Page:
4. The method of claim 1 wherein the step of forming a first dielectric material comprises forming sidewall spacers adjacent the sides of the first interconnect.
5. A method for fabricating a semiconductor device comprising:
providing a semiconductor substrate having an overlying dielectric layer;
forming a metallic line on the dielectric layer, the metallic line having a top surface and sides;
forming a sidewall spacer of a first dielectric material adjacent a side of the metallic line, the first dielectric material having a first etch rate;
depositing a second dielectric material over the metallic line and the sidewall spacer, the second dielectric material having a second etch rate which is substantially faster than the first etch rate;
etching a via in the second dielectric material which overlies at least a portion of the metallic line and exposes at least a portion of the sidewall spacer, wherein etching of the second dielectric material is accomplished without substantial etching of the sidewall spacer;
removing the exposed portion of the sidewall spacer selective to the dielectric layer beneath the metallic line; and
filling the via with a metallic material to form a contact to the metallic line.
6. The method of claim 5 wherein the step of forming a metallic line comprises forming a line comprised of a material selected from the group consisting of: aluminum, copper, aluminum alloys, and copper alloys.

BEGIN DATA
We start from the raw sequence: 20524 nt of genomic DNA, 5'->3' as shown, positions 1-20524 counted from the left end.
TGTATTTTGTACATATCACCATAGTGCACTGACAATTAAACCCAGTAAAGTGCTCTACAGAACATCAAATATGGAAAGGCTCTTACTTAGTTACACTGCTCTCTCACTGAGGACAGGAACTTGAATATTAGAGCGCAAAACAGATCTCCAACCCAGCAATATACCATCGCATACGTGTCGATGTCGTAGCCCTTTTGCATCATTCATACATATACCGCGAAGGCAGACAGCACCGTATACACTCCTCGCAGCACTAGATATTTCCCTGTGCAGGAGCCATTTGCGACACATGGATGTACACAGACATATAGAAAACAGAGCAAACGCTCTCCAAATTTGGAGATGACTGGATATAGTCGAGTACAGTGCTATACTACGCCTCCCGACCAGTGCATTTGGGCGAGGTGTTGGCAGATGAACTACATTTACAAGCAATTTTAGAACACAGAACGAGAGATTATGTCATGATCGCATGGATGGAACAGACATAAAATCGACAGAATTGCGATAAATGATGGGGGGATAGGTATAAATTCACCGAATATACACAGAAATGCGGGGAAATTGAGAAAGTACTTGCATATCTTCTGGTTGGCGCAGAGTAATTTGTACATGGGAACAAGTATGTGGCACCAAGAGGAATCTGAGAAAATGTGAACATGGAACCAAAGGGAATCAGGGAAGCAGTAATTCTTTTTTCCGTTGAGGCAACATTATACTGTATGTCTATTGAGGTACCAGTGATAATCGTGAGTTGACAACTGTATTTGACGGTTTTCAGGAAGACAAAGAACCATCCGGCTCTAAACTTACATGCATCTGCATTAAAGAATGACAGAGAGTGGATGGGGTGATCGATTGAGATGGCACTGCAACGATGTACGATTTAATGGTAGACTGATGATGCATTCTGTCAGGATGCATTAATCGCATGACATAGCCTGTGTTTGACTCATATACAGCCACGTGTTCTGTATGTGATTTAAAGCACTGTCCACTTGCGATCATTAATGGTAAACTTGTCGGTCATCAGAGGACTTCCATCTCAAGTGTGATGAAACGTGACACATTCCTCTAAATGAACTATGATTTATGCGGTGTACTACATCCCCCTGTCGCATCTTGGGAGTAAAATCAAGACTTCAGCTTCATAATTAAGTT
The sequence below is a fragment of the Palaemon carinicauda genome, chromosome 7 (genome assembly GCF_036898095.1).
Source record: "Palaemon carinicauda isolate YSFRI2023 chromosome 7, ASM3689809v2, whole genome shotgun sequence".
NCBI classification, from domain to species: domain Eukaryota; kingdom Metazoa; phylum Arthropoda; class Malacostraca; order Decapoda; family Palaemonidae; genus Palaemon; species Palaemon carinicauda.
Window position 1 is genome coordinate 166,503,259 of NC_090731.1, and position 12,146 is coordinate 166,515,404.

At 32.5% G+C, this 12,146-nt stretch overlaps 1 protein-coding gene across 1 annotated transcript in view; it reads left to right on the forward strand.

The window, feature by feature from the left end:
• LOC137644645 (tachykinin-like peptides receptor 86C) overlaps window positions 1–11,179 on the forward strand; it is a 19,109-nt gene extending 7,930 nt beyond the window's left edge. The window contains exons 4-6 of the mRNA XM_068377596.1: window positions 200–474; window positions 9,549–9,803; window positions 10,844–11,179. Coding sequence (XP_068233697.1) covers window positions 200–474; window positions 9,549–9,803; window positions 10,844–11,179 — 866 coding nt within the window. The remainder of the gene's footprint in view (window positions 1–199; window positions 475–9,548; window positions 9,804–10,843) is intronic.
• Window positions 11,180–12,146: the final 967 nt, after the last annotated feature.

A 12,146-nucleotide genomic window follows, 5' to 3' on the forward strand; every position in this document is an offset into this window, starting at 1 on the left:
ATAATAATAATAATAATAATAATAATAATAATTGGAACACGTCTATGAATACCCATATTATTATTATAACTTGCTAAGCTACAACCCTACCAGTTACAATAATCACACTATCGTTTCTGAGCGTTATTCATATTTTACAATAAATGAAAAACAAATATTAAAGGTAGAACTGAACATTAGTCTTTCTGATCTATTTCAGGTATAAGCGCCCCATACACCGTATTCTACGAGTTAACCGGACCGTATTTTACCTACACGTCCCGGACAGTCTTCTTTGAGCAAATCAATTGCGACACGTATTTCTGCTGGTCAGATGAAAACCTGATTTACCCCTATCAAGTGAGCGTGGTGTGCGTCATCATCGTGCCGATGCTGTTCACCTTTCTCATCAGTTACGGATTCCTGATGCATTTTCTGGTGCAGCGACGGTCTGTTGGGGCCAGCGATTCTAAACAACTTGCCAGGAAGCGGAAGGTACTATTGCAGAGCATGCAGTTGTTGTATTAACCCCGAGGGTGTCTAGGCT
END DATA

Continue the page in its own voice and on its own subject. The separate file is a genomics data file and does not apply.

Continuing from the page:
7. The method of claim 5 wherein the step of depositing a second dielectric material comprises depositing a dielectric material selected from the group consisting of: SiO2, phosphorus doped silicate glass (PSG), boron and phosphorus doped silicate glass (BPSG), and organic dielectrics.
8. The method of claim 5 wherein the step of forming a sidewall spacer comprises forming a sidewall spacer from a material selected from the group consisting of: undoped SiO2, Si3 N4, Ta2 O5, Al2 O3, and organic dielectrics.
9. The method of claim 5 wherein the step of depositing a second dielectric material and the step of forming a sidewall spacer are both accomplished by depositing dielectric material at a temperature less than 500 C.
10. The method of claim 5 wherein the step of depositing a second dielectric material comprises depositing a dielectric material which has an etch rate at least ten times as great as the first etch rate.
11. The method of claim 5 wherein the step of removing the exposed portion of the sidewall spacer comprises isotropically removing the exposed portion of the sidewall spacer.
12. The method of claim 4 wherein the step of forming a sidewall spacer comprises forming a sidewall spacer from a material selected from the group consisting of: undoped SiO2, Si3 N4, Ta2 O5, Al2 O3, and organic dielectrics.
13. The method of claim 1 wherein the step of depositing a second metallic material comprises depositing a material comprised of a metal selected from the group consisting of: aluminum, copper, aluminum alloys, and copper alloys.